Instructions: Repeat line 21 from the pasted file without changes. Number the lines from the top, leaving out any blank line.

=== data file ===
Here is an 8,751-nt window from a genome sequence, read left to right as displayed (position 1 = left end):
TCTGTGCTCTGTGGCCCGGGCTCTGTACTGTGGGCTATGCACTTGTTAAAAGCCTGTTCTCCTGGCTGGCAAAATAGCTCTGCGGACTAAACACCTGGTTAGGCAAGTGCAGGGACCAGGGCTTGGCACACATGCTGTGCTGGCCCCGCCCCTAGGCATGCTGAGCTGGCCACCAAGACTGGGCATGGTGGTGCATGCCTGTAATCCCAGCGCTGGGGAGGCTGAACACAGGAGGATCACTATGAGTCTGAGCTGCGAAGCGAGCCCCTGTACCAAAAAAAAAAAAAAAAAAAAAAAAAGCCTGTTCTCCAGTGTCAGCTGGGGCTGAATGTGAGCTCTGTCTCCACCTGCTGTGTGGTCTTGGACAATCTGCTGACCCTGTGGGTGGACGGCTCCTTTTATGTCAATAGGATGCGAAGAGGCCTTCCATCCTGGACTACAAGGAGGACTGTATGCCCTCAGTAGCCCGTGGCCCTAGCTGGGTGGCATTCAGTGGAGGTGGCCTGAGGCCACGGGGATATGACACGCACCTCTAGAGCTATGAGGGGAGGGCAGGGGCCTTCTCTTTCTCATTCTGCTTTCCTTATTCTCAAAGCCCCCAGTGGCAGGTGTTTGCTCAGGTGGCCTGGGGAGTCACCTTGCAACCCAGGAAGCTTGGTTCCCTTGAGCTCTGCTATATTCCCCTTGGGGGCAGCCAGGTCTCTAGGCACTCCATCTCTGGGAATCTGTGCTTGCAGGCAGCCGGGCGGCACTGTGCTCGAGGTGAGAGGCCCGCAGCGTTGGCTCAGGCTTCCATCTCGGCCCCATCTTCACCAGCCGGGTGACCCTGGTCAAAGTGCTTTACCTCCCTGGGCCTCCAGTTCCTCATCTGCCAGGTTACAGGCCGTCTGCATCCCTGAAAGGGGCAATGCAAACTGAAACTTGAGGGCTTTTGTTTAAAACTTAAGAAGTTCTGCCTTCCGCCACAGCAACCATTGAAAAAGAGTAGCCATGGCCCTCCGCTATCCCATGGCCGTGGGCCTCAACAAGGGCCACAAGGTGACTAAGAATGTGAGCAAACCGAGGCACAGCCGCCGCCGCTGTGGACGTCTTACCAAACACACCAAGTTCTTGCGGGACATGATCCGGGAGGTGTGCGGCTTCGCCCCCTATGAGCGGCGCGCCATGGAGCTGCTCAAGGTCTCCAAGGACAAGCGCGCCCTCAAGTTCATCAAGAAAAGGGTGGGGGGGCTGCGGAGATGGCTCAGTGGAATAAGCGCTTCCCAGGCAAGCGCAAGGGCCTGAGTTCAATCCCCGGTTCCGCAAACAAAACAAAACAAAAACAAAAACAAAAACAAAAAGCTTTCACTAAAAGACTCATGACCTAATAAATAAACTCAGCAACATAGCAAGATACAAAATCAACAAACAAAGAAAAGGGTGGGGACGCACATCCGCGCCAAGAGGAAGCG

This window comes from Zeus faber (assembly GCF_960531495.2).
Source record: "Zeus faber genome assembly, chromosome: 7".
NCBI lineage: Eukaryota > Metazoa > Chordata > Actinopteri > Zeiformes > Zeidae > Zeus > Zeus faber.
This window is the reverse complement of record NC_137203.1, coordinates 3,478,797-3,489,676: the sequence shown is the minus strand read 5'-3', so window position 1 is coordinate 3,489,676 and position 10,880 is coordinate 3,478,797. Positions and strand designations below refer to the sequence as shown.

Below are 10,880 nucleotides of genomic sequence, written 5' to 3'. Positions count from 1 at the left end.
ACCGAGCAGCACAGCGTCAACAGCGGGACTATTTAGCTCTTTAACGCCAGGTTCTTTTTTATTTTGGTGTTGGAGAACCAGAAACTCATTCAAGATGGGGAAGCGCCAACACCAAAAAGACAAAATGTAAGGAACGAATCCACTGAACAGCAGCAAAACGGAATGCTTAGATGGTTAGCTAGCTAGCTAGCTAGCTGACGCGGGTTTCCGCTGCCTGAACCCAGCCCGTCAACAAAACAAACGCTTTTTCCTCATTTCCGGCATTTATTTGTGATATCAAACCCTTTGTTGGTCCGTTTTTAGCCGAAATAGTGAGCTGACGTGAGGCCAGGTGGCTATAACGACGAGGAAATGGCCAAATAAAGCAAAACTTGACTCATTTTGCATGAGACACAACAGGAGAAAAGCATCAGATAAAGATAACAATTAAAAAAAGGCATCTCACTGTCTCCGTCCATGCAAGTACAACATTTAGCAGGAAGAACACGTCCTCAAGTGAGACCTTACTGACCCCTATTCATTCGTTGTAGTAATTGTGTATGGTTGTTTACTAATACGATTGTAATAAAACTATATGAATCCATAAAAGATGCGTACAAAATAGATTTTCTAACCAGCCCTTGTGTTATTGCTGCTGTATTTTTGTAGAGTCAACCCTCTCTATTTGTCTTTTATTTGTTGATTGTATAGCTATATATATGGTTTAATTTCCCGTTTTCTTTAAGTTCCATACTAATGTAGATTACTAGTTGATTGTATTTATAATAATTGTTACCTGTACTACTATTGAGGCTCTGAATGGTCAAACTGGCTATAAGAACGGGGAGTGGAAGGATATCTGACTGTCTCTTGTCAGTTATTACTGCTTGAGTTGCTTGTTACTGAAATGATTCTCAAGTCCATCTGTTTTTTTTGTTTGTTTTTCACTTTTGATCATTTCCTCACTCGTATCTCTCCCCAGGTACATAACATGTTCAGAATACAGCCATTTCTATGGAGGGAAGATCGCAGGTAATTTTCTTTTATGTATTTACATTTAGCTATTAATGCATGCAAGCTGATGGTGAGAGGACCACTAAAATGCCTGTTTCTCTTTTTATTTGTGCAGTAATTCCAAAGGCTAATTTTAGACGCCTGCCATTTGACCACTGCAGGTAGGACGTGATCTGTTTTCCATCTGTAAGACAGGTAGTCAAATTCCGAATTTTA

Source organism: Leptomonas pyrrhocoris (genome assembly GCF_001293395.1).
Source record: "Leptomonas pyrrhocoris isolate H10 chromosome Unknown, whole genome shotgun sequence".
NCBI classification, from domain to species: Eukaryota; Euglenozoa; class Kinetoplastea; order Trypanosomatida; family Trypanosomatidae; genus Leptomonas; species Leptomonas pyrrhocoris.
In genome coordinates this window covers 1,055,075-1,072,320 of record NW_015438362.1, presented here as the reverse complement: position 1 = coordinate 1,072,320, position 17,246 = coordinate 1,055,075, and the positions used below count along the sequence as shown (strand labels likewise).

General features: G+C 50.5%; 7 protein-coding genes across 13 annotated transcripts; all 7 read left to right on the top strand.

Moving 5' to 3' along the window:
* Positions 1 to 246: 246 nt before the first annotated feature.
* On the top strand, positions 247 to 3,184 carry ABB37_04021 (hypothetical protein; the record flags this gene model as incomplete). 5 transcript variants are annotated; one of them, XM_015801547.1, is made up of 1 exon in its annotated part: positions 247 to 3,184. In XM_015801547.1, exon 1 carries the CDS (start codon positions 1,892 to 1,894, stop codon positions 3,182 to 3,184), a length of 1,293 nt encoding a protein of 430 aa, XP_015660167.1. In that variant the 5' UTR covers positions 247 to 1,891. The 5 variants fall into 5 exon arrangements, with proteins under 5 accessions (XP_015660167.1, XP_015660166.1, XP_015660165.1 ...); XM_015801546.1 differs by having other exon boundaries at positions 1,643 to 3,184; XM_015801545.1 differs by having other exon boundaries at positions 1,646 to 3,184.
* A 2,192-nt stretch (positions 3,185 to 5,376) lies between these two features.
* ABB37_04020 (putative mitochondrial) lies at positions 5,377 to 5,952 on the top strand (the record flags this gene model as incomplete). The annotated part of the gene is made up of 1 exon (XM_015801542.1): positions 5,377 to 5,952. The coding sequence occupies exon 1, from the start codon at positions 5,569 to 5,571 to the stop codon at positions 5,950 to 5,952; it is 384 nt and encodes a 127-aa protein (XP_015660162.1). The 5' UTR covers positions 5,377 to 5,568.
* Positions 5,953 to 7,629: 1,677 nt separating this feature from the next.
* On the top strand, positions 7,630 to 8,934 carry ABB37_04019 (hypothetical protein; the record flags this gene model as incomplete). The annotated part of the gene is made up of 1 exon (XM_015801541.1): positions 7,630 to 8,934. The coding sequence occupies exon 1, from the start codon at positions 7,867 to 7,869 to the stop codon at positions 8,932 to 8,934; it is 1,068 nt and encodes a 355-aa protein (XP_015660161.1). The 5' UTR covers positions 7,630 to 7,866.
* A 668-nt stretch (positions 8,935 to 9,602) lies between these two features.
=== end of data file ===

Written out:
* A 668-nt stretch (positions 8,935 to 9,602) lies between these two features.